I get bumped up from a layover bus trip to a direct bus, so I don’t have to mess around with changing at Kingston. As usual, the ride is ugly all the way through New Jersey and then gorgeous in New York. Sometimes I think about where I’d live if I had to go back to the US, and New England (and New England adjacent) is top of the list. Did I go to college there because I loved it, or do I love it because I went to college there? Hard to say.
My ride, an Internet friend from high school who grew up in the area, relocated to Arizona for a few years, and is now back in Albany, picks me up and gets some Swedish candy for her troubles, and we go out for really goddamn good Thai food before she drops me off where I’ll be staying in Albany, with two friends from college, L and A.
Everyone is on a tightly choreographed schedule. My ride’s boyfriend will need the car soon, so there’s no chance to wander somewhere for dessert (cider donuts!) and give my hosts a little extra time to get the kiddos down; coming directly to their house from the bus station instead of getting dinner with my ride would have plopped me there at Peak Chaos. We’ve timed things juuuuuust right.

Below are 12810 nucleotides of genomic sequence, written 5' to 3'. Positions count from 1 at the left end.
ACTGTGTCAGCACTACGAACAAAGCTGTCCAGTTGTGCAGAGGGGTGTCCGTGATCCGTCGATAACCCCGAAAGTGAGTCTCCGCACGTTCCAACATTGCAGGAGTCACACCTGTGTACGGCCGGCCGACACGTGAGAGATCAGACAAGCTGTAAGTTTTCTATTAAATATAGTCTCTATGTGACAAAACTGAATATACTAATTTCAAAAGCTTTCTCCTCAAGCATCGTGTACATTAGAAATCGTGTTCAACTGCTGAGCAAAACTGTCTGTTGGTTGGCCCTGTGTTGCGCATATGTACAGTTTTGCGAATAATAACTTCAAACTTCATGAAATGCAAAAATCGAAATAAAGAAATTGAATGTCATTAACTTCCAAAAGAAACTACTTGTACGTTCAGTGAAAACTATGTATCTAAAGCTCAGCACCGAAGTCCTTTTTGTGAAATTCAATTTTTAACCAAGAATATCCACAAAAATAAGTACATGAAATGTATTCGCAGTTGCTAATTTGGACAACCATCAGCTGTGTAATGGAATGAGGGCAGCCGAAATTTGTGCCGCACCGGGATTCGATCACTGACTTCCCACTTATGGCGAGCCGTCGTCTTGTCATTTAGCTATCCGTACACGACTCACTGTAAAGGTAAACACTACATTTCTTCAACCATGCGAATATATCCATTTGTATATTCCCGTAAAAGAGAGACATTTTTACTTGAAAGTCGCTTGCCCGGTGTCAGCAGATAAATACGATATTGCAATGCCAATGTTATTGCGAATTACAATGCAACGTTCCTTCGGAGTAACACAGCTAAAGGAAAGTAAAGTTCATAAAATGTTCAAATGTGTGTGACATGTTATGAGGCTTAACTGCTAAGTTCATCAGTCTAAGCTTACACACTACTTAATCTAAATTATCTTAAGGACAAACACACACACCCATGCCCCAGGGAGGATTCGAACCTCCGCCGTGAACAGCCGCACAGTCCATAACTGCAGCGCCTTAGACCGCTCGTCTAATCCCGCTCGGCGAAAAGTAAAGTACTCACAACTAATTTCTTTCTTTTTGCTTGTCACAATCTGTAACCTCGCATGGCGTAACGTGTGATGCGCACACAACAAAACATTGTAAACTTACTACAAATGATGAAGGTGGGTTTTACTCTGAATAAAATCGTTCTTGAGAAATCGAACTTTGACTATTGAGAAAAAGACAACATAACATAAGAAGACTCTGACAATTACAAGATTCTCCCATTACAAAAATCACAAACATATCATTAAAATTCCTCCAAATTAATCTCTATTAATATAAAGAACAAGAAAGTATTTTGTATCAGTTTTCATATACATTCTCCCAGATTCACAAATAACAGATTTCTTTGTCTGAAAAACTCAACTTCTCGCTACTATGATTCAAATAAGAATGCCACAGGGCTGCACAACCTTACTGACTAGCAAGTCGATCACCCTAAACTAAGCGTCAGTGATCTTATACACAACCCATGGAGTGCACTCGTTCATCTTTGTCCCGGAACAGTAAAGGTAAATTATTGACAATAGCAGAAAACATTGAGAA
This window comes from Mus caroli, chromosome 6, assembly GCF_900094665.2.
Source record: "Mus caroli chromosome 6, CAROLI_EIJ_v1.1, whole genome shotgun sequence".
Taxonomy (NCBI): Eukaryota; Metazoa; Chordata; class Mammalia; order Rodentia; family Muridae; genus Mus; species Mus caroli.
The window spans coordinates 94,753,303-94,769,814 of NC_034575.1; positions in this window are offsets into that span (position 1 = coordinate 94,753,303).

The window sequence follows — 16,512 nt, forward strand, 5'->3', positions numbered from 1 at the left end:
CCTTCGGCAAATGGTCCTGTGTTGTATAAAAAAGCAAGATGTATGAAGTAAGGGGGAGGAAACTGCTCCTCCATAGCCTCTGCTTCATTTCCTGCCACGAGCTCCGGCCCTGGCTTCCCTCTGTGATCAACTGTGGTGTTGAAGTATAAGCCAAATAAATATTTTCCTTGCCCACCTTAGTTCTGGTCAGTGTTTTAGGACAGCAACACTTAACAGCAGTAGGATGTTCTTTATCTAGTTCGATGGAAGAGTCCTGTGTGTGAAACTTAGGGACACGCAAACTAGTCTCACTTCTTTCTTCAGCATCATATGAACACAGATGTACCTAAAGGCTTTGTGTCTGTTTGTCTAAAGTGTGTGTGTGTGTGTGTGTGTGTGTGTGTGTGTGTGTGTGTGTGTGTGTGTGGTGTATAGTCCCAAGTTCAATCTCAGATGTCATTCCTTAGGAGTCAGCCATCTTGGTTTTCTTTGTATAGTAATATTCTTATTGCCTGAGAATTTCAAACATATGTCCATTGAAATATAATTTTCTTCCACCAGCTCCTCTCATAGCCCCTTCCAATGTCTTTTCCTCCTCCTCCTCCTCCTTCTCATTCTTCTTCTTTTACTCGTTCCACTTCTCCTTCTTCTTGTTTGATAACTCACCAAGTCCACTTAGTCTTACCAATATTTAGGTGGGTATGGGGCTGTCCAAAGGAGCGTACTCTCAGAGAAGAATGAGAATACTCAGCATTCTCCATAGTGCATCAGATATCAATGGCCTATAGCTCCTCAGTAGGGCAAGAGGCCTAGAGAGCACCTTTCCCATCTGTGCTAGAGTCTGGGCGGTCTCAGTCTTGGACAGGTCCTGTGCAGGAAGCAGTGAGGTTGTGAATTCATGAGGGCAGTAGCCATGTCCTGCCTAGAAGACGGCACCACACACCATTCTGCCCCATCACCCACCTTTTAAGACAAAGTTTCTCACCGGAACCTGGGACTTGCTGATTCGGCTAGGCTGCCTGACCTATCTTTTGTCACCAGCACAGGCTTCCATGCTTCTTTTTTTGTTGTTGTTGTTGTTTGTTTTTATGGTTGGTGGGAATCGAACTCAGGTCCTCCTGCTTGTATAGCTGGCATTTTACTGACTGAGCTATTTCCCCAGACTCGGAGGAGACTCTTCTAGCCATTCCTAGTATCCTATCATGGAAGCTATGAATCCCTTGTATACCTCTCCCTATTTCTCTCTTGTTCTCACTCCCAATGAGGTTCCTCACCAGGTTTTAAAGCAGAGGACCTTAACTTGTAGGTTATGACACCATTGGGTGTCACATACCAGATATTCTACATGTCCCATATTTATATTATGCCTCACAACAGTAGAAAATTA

I knock on the door and L answers.
“Koba Commander! Your timing is perfect. If you had been here, like, ten minutes earlier, you’d have met a room full of naked men.”
(It’s bath time with L and the boys.)
I go upstairs to say hello, and I sit with L and and the oldest son (now 3?), and we read a few stories before bed. A sings the youngest to sleep in the other room, like actually for-real sings a lullaby. Kids to bed, the grown-ups sit in the living room with some tea. I dig out my thank-you gift: some Söderte, in bags because I figure busy parents don’t have time to mess around with tea diffusers and etc. The whole conversation is a weird overlay for me; I’m reminded of my parents’ college friends that we saw sometimes. They had kids around my age (and my brother’s age), and they were just over in Jersey, so it made sense for visits to happen and for the children to get shooed out to spend time together while the adults caught up.